Sixteen months after injuring his shoulder during the 2009 American Bouldering Series Nationals, Ethan Pringle made his comeback. He did it in fine style last June, when he repeated Dai Koyamada's Wheel of Life (V16/5.14d), a massive 60-plus move roof problem in Australia's Grampians. Since then, Pringle, 24, has been on a tear, sending two more 5.14d routes, winning the UBC Pro Tour at the Nor'easter, and repeating Chris Sharma's Spicy Noodle (5.14c) in Yangshuo, China.
Now in Hueco Tanks, Pringle says he isn't in any rush to return to the competition that took him out of action. He'll be skipping ABS Nationals next month to spend time at home before heading off to Spain on a one-way ticket. I spoke with Pringle about his recovery and his fondness for Chris Sharma's routes. --Adam Roy
You've had a really remarkable comeback since injuring your shoulder. How did you manage to return so strong after all that time off? I guess I just went back to devoting all my time to climbing and tried my hardest not to get injured again. I sort of failed in that regard at the Nor'Easter comp, but besides that I've been pretty much injury-free for the last year or so. When I got injured originally, I had my doubts about whether I would climb anything harder than 5.12 again. So it was to my pleasant surprise that last February, March, April I started to climb well again.
Since then I've just been getting more psyched on climbing and really getting back into the swing of it. Every time I get injured it seems like a more serious injury, and every time I take time off I come back more psyched. I think that's how it works for most climbers.
In December, you put up China's hardest route, Spicy Dumpling. Tell me a little bit about how that effort went. From what I heard, it sounded like you polished it off pretty quickly. First of all, it's an awesome route, an awesome climb. Chris [Sharma] is the one who put the bolts in it. It branches off of a route he did called Spicy Noodle. You climb up the first 30 feet or so of that route then branch out left onto the face. I was really inspired by the line.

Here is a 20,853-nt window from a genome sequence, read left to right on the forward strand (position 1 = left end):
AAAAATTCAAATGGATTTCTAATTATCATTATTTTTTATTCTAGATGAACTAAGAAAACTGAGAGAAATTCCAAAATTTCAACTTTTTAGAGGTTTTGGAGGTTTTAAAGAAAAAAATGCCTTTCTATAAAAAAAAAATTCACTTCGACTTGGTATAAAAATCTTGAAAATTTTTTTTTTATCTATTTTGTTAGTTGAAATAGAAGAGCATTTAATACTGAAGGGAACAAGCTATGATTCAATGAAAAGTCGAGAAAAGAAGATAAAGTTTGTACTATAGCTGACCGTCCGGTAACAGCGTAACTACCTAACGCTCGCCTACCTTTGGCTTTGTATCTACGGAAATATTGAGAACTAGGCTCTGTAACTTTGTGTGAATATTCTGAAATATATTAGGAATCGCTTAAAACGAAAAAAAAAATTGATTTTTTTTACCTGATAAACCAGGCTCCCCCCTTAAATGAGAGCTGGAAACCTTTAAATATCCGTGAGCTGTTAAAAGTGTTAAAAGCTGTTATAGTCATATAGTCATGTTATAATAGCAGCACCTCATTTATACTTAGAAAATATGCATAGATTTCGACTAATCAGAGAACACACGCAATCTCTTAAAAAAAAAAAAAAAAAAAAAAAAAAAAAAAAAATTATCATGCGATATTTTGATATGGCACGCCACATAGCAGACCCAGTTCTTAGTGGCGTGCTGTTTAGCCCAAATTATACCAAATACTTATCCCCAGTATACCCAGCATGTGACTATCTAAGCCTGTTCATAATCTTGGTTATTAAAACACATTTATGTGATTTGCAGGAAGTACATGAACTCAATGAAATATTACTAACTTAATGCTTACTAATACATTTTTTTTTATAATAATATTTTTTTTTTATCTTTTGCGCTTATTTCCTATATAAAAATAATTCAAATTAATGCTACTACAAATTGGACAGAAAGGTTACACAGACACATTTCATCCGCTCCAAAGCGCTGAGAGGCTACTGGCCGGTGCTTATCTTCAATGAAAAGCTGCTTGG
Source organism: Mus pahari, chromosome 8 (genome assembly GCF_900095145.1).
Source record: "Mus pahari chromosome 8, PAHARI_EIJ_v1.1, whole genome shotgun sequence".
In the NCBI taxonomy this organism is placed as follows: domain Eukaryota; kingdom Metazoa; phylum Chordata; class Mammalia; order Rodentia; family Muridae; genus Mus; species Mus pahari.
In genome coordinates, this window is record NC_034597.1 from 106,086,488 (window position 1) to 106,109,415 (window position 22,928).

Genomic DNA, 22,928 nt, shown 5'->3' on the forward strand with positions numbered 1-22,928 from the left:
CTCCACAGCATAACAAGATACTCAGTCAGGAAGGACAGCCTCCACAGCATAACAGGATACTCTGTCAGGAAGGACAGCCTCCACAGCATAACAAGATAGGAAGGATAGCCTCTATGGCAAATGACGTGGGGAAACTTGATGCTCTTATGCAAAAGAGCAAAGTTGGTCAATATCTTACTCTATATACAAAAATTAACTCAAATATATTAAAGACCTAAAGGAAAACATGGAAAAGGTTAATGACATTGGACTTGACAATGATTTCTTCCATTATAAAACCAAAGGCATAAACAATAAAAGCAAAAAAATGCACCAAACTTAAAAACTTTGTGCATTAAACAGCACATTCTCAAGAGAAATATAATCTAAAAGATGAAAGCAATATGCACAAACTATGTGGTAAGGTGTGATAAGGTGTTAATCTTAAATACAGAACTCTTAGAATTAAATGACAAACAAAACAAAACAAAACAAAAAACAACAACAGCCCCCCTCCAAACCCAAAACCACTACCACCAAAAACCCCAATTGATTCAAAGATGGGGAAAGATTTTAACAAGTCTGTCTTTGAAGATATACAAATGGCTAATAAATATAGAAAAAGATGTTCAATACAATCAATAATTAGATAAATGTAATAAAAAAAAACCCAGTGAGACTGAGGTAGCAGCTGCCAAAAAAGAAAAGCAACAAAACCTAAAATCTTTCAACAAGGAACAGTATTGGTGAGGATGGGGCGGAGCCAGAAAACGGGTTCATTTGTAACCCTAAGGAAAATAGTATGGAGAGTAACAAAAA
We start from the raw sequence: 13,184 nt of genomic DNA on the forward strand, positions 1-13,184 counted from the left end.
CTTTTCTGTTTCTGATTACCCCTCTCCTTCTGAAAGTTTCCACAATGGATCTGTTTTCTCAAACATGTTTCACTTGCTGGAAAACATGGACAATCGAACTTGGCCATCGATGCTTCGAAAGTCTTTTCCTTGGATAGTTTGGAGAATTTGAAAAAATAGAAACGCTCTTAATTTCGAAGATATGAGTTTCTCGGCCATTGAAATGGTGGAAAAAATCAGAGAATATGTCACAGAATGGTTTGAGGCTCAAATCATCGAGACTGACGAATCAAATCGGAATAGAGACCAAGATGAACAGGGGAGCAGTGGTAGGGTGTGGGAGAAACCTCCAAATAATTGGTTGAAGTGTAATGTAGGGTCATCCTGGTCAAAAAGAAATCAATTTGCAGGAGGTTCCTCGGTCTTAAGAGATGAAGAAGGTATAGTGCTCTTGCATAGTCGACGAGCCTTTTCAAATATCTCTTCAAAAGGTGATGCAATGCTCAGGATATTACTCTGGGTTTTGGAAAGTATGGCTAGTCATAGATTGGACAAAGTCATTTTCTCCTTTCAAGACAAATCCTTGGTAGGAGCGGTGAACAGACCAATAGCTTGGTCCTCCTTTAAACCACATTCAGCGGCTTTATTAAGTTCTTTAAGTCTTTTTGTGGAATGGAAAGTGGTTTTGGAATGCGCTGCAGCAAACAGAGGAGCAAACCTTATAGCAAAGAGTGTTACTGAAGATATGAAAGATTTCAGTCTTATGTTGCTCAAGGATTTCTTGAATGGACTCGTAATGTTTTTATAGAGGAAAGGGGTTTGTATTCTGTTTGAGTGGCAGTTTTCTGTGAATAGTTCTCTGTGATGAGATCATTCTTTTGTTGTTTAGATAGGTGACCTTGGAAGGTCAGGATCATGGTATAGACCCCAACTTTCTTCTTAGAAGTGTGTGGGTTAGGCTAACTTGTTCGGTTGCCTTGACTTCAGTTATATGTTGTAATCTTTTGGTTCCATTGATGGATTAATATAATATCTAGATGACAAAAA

I remember watching the video of Chris on it when it first came out and thinking—because it has this really big, shouldery move for the left arm, which is the shoulder that I injured—that I would never be able to repeat that move that he does.
But I thought the route looked awesome, a really cool line. When I saw it at first I was equally stunned by it. Then I got on it, and the first time I went up it I was pretty beat down by the crux, I couldn't figure it out.
Jet skis have been controversial ever since they hit the surf scene: they're loud, smelly, and dangerous. But, as proved during a recent swell in California, they can also be invaluable for safety in the ocean.
During the swell, photographer Russell Ord was illegally out on a personal watercraft (PWC) taking photos of surfers at Mavericks, according to grindtv.com. A PWC ban was put in place for the Monterey Bay Marine Sanctuary in late 2008, effectively disallowing PWC use at Mavericks, unless NOAA releases a high-surf advisory. There was no advisory for this swell.
But, when a large set rolled through the lineup and caught many surfers inside, Ord had to put his PWC to use. He successfully pulled one surfer from the impact zone and then spotted the body of Jacob Trette floating unconscious in near the rocks. Trette reportedly suffered a couple of two-wave hold-downs before being washed through to the inside. Ord got Trette on his sled and took him to the beach. Trette had no pulse, but thanks to the quick work of EMTs and surfers, his pulse was revived. Grindtv.com reports that after a couple of days in a coma, Trette is alert a talking again.
The incident brings up an argument that surfers have touted since the ban entered discussion: is it worthwile when lives are at stake? During big swells around the world, there are normally small flotillas of PWCs around, just for life-saving purposes.